Evidence-based practice is the clinical practice approach that is being used in a clinical setting to approach health threatening illness such as heart diseases and others. The exercise requires the healthcare practitioners to acquire the evidence about the problem to be able to approach it. The paper will address evidence-based lifestyle methods and guidelines that are used to prevent heart diseases. The evidence-based practice provides one protocol of intervention as the eating habits of the American Population (Brinks, et al., 2017). The evidence-based practice provides information on how individuals can eat healthily as prevention of cardiovascular diseases. Some of the material provided through evidence-based practice is the type of food that can be used to prevent life-threatening illness. Another healthier lifestyle modification that is considered through evidence-based in heart disease prevention is increased lifestyle physical activity which according to patients who applied the method proved that the technique reduces mortality rates by twenty prevent compared to the usual pharmacological care.
The current findings show that evidence-based practices used in lifestyle modification in the prevention of heart diseases have been effective compared to the pharmacological approach. A study conducted by Medicare involved individuals who underwent the lifestyle modification programs of diet and exercise which would be used to prove the prevention of heart diseases in America. According to the results as presented by the article by, the evidence-based life modification programs of exercising and proper dieting resulted in positive impacts (Brinks, et al., 2017). The participants showed more significant changes compared to the ones that use a pharmacological way of prevention. The findings prove that evidence-based practices that are applied in the prevention of heart diseases have a significant impact in controlling heart diseases and ensuring a healthy community. Evidence-based practice is, therefore, the best approach that is accommodated by healthcare practitioners to ensure that the community is educated on healthy lifestyles that will prevent cardiovascular diseases.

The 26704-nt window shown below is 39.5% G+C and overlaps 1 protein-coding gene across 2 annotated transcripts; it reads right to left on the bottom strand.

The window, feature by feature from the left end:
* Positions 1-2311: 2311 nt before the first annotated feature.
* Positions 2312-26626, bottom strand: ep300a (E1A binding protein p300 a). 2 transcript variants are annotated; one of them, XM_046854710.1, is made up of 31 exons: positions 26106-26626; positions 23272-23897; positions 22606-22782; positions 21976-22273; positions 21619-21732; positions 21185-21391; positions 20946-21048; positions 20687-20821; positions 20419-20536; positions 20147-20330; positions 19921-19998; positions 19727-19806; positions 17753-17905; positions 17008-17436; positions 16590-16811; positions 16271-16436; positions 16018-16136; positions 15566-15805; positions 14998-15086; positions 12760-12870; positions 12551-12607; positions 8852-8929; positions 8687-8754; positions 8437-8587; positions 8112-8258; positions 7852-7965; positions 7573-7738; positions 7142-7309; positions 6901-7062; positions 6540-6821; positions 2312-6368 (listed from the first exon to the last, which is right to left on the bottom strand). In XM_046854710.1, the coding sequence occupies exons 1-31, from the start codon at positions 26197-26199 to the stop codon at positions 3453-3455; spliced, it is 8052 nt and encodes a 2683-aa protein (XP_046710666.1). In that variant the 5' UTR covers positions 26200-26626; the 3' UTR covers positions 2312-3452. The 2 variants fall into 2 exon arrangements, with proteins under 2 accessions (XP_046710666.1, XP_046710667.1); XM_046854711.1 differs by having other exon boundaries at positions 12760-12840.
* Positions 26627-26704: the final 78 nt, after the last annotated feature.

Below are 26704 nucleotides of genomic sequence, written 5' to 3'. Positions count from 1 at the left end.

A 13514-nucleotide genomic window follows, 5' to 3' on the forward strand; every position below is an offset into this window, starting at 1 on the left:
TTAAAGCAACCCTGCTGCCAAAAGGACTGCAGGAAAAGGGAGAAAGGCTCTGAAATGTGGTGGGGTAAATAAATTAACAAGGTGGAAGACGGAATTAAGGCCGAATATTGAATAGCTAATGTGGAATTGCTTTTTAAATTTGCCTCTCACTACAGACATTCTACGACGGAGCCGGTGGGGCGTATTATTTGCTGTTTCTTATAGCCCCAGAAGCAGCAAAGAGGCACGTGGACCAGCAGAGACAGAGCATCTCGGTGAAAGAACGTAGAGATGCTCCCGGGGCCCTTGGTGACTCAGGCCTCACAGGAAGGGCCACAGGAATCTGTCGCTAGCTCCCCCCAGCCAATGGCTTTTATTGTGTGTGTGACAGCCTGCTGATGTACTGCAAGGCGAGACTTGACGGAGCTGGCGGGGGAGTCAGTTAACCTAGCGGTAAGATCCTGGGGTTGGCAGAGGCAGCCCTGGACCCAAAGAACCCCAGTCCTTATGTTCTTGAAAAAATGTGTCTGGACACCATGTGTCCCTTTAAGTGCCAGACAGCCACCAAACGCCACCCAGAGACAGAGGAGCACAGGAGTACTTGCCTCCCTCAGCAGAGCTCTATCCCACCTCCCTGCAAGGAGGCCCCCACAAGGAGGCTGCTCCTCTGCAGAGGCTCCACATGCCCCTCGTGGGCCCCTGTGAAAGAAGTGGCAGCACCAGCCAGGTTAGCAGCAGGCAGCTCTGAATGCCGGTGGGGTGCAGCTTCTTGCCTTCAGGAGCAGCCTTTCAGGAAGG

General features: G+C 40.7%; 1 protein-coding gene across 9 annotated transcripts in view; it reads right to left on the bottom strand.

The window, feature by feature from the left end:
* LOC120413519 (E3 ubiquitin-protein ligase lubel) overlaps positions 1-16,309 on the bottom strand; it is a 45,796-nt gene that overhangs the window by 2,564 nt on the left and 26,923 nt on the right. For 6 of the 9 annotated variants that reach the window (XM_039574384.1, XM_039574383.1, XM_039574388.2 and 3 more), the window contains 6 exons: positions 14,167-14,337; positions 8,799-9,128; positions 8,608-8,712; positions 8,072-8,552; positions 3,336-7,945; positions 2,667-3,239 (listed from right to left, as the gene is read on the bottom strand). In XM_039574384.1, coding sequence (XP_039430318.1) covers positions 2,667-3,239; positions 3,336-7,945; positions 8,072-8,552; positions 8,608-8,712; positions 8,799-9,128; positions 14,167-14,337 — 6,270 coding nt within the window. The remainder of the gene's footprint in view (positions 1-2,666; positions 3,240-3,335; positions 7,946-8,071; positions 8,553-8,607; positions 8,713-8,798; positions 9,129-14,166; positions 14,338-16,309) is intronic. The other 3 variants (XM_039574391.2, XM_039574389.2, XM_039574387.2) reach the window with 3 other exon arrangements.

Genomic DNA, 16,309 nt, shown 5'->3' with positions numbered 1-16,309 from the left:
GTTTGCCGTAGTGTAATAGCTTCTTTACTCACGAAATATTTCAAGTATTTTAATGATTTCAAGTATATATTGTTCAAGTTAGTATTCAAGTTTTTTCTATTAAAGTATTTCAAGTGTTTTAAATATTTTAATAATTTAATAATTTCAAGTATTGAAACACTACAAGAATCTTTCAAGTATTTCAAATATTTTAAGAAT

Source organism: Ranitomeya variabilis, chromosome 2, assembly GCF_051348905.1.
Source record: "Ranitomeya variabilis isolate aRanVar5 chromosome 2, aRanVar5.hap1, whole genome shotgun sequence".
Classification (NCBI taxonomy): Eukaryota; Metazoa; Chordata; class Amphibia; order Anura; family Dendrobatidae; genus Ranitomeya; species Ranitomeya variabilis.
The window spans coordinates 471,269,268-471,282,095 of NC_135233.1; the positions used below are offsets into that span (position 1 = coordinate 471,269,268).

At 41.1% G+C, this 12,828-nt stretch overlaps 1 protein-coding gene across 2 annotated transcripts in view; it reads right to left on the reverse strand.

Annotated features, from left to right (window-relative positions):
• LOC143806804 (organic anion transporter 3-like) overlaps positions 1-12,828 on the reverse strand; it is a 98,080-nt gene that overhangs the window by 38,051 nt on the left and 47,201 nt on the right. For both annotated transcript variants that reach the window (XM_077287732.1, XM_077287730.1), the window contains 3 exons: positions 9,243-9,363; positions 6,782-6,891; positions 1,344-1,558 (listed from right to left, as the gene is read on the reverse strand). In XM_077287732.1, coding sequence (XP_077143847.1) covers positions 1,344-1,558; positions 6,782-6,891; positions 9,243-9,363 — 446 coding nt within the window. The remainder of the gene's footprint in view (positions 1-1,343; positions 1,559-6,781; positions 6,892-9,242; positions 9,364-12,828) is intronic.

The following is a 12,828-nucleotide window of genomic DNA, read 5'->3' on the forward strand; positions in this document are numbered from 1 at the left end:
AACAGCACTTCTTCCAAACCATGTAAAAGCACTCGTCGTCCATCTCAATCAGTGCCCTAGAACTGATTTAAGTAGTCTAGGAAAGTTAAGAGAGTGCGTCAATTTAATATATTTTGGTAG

Brinks, J., Fowler, A., Franklin, B. A., & Dulai, J. (2017). Lifestyle modification in secondary prevention: beyond pharmacotherapy. American journal of lifestyle medicine, 11(2), 137-152.
Razavi, M., Fournier, S., Shepard, D. S., Ritter, G., Strickler, G. K., & Stason, W. B. (2014). Effects of lifestyle modification programs on cardiac risk factors. PloS one, 9(12), e114772.
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